Dec 4th 2022: [EN] Ingesting JSON logs with Elastic-Agent (and/or Filebeat)

This article is also available in Portuguese.

Structured logging has almost became a standard in the industry, allowing for easy understanding and parsing of the logs. While the Elastic-Agent provides integrations to a number of applications, allowing to easily ingest and parse logs, when it comes to our own applications, a bit of work needs to be done.

Elastic-Agent x Filebeat

  • Elastic-Agent is a single, unified way to add monitoring for logs, metrics, and other types of data to a host.
  • Filebeat is a lightweight shipper for forwarding and centralising log data.

Which one should I use? The Elastic-Agent provides the best experience, everything can be configured via Kibana, you can see the Elastic-Agent's logs on Kibana as well as it's healthy status.

If for some reason you cannot run the Elastic-Agent, Filebeat is still an option, we will cover its configuration at the end of the article.

0. Elastic-Agent basics

This article assumes you are familiar with the Elastic-Agent, already have got one deployed and understand concepts like integrations, policy, etc.

1. Log as JSON

That's it. If your logs are JSON objects, Elastic-Agent can already parse it, then it becomes a matter of fine tuning a few things to make sure the timestamp is ingested correctly and the fields have got the correct type.

2. Some example logs

Let's use those logs as example:

{"level":"info","time":"2022-11-28T12:00:00+01:00","message":"Starting Advent Calendar demo", "status_code": 200}
{"level":"info","time":"2022-11-28T12:00:32+01:00","message":"First line", "status_code": 300}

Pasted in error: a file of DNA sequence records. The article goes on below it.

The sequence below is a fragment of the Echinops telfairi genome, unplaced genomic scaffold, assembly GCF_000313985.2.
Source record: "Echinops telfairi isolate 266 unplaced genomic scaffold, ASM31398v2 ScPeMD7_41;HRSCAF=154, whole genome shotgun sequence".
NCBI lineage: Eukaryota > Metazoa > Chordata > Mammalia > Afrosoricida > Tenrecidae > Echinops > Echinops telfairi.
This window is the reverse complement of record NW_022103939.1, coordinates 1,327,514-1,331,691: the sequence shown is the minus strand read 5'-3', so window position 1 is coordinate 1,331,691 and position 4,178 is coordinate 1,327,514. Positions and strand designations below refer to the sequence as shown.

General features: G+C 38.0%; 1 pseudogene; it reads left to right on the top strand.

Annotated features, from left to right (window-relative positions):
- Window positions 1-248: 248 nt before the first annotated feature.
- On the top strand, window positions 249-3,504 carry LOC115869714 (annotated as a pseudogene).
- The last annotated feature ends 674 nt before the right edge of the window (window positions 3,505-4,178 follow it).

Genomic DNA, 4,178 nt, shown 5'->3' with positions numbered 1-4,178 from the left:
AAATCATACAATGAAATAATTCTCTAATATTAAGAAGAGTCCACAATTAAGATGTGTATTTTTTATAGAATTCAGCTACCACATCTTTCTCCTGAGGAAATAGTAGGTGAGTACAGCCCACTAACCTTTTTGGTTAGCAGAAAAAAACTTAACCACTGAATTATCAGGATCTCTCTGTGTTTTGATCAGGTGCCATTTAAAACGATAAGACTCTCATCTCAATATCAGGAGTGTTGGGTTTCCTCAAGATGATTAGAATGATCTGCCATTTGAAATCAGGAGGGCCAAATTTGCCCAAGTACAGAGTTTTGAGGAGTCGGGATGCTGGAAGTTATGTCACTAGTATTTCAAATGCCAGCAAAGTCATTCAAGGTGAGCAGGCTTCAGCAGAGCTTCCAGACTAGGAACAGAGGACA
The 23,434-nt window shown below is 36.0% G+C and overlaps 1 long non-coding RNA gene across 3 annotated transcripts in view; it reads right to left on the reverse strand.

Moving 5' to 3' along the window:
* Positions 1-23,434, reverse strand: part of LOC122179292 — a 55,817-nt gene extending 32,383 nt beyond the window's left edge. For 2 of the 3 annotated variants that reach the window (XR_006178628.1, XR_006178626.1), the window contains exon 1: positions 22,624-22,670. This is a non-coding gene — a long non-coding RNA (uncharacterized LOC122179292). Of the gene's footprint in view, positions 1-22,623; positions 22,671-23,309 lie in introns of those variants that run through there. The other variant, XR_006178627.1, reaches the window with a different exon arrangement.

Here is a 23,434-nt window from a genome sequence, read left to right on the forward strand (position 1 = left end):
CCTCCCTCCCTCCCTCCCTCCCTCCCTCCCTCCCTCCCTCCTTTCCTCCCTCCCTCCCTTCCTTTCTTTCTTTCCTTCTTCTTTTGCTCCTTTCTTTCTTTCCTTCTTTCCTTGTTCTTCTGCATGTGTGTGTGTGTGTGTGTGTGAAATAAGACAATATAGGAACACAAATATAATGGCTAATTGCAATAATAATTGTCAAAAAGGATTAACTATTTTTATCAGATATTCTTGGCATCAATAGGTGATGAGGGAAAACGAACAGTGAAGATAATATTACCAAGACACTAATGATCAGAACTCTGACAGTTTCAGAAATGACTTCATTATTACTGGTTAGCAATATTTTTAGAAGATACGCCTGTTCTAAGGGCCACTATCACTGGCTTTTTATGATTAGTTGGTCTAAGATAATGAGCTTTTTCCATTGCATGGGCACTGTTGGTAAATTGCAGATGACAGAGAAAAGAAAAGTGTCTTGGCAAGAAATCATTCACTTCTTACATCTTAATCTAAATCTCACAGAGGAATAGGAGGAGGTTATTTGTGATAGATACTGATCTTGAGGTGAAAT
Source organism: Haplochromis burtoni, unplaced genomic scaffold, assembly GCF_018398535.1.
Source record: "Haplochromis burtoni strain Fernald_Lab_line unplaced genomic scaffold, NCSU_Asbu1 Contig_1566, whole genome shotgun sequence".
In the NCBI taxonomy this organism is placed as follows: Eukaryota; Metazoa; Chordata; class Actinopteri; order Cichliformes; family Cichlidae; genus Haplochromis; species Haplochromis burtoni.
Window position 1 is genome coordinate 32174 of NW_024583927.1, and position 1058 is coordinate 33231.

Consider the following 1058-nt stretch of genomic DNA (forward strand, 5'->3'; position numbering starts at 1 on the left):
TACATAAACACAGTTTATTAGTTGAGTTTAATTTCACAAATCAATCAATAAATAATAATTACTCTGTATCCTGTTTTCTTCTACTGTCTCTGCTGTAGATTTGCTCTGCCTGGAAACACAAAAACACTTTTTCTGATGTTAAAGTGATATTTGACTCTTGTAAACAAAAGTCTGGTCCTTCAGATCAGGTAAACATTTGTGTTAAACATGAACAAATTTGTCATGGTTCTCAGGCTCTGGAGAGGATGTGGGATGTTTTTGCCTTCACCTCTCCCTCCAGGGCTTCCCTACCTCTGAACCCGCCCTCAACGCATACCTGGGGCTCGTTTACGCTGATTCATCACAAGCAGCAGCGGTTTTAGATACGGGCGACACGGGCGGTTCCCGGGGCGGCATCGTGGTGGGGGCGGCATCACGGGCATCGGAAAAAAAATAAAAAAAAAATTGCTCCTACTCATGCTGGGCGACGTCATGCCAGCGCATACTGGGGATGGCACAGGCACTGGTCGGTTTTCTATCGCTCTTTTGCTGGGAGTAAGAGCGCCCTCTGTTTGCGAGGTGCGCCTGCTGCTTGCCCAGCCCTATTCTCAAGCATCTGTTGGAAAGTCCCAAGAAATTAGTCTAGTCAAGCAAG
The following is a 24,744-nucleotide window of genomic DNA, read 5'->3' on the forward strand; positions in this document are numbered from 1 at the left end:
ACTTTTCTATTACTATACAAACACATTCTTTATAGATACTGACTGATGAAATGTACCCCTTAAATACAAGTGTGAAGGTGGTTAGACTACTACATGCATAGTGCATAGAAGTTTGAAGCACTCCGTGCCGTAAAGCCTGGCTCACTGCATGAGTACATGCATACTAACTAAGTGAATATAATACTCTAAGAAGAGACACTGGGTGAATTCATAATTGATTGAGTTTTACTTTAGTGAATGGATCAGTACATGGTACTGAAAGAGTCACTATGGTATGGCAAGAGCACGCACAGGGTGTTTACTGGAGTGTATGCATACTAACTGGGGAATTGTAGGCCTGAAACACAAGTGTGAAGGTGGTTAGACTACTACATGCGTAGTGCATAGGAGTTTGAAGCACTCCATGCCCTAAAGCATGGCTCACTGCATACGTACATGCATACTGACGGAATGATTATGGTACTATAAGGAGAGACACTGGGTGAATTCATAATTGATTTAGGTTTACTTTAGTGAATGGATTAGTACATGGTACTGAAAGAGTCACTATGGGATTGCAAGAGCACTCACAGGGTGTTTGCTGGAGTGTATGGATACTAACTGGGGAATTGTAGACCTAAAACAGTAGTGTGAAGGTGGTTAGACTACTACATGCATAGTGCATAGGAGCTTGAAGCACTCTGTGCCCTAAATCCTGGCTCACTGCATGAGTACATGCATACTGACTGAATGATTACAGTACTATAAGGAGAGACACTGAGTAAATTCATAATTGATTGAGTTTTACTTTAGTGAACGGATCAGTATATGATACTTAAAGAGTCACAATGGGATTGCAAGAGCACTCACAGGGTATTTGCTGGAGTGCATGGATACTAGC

{"level":"debug","time":"2022-11-28T12:08:32+01:00","message":"Second line", "status_code": 400}
{"level":"error","time":"2022-11-28T12:09:32+01:00","message":"Third line", "status_code": 500}
{"level":"info","time":"2022-11-28T12:10:32+01:00","message":"Forth line", "status_code": 100}
{"level":"warn","time":"2022-11-28T12:11:32+01:00","message":"Fith line", "status_code": 200}

We have three fields there:

  • level: it's the log level, we want to filter it as keyworkd (e.g: info, error, debug, etc).
  • time: is the time when the log line was written, we need to tell the Elastic-Agent to use it as the time for the log entry instead the time of ingestion.
  • message: it's the message itself, we will consider it as a free text field.
  • status_code: a numeric field simulating a HTTP status code.

3. Setup the integration

We will setup the Custom Logs integration. Aside adding the paths to the files we want to harvester, we need to add two optional configurations:

  • Processors: as the name suggests they can enrich, modify our events.
  • Custom configurations: well, they are custom configurations for our input.

Under the hood (at the time of writing) the Elastic-Agent will run a Filebeat instance, so all documentation for those optional configurations are Filebeat's documentation. The Custom Log integration uses the Log input under the hood, so the documentation we are interested are:

The custom configuration we need is:


We will need two processors:

  • timestamp: It will parse our timestamp and correctly set it on the final event
  • drop_fields: This one is optional, but there is no need to keep the time field there if we already have correctly set the @timestamp in the event.
- timestamp:
    field: time
      - '2006-01-02T15:04:05Z07:00'
      - '2022-08-31T12:07:32+02:00'
- drop_fields:
      - time

The only caveat here is that the timestamp processor is still in beta, however it's stable enough to be used. Anyway, keep that in mind when using it.

Custom configuration